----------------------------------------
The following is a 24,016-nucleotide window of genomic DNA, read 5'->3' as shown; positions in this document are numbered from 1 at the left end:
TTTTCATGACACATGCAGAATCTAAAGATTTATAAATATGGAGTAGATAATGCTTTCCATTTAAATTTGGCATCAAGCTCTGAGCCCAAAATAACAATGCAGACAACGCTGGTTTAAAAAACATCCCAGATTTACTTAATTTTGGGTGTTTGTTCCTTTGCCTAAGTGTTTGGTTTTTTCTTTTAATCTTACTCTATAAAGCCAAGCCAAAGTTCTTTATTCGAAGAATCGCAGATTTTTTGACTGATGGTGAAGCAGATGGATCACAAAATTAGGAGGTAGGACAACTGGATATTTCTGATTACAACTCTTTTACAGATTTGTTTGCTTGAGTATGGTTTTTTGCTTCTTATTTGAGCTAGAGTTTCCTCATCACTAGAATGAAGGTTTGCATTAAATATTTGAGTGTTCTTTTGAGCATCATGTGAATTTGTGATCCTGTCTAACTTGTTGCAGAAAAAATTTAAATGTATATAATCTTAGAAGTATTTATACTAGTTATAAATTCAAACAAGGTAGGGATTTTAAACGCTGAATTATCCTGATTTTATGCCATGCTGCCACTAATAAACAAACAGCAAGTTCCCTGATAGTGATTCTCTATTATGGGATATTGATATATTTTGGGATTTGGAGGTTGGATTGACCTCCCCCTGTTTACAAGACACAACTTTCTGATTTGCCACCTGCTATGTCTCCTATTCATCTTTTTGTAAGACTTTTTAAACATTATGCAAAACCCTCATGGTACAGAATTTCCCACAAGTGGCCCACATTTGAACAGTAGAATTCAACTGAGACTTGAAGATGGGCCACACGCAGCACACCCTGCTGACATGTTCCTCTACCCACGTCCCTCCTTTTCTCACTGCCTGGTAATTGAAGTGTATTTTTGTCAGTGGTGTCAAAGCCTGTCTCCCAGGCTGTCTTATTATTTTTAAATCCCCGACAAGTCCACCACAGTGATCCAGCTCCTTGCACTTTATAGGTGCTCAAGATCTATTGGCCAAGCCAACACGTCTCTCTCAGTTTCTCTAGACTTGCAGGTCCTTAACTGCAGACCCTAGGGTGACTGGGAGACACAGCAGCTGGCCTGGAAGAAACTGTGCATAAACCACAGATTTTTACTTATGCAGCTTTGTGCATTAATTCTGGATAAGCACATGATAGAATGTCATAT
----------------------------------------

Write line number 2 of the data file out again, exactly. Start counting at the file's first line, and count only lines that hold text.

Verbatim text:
TTTTCATGACACATGCAGAATCTAAAGATTTATAAATATGGAGTAGATAATGCTTTCCATTTAAATTTGGCATCAAGCTCTGAGCCCAAAATAACAATGCAGACAACGCTGGTTTAAAAAACATCCCAGATTTACTTAATTTTGGGTGTTTGTTCCTTTGCCTAAGTGTTTGGTTTTTTCTTTTAATCTTACTCTATAAAGCCAAGCCAAAGTTCTTTATTCGAAGAATCGCAGATTTTTTGACTGATGGTGAAGCAGATGGATCACAAAATTAGGAGGTAGGACAACTGGATATTTCTGATTACAACTCTTTTACAGATTTGTTTGCTTGAGTATGGTTTTTTGCTTCTTATTTGAGCTAGAGTTTCCTCATCACTAGAATGAAGGTTTGCATTAAATATTTGAGTGTTCTTTTGAGCATCATGTGAATTTGTGATCCTGTCTAACTTGTTGCAGAAAAAATTTAAATGTATATAATCTTAGAAGTATTTATACTAGTTATAAATTCAAACAAGGTAGGGATTTTAAACGCTGAATTATCCTGATTTTATGCCATGCTGCCACTAATAAACAAACAGCAAGTTCCCTGATAGTGATTCTCTATTATGGGATATTGATATATTTTGGGATTTGGAGGTTGGATTGACCTCCCCCTGTTTACAAGACACAACTTTCTGATTTGCCACCTGCTATGTCTCCTATTCATCTTTTTGTAAGACTTTTTAAACATTATGCAAAACCCTCATGGTACAGAATTTCCCACAAGTGGCCCACATTTGAACAGTAGAATTCAACTGAGACTTGAAGATGGGCCACACGCAGCACACCCTGCTGACATGTTCCTCTACCCACGTCCCTCCTTTTCTCACTGCCTGGTAATTGAAGTGTATTTTTGTCAGTGGTGTCAAAGCCTGTCTCCCAGGCTGTCTTATTATTTTTAAATCCCCGACAAGTCCACCACAGTGATCCAGCTCCTTGCACTTTATAGGTGCTCAAGATCTATTGGCCAAGCCAACACGTCTCTCTCAGTTTCTCTAGACTTGCAGGTCCTTAACTGCAGACCCTAGGGTGACTGGGAGACACAGCAGCTGGCCTGGAAGAAACTGTGCATAAACCACAGATTTTTACTTATGCAGCTTTGTGCATTAATTCTGGATAAGCACATGATAGAATGTCATAT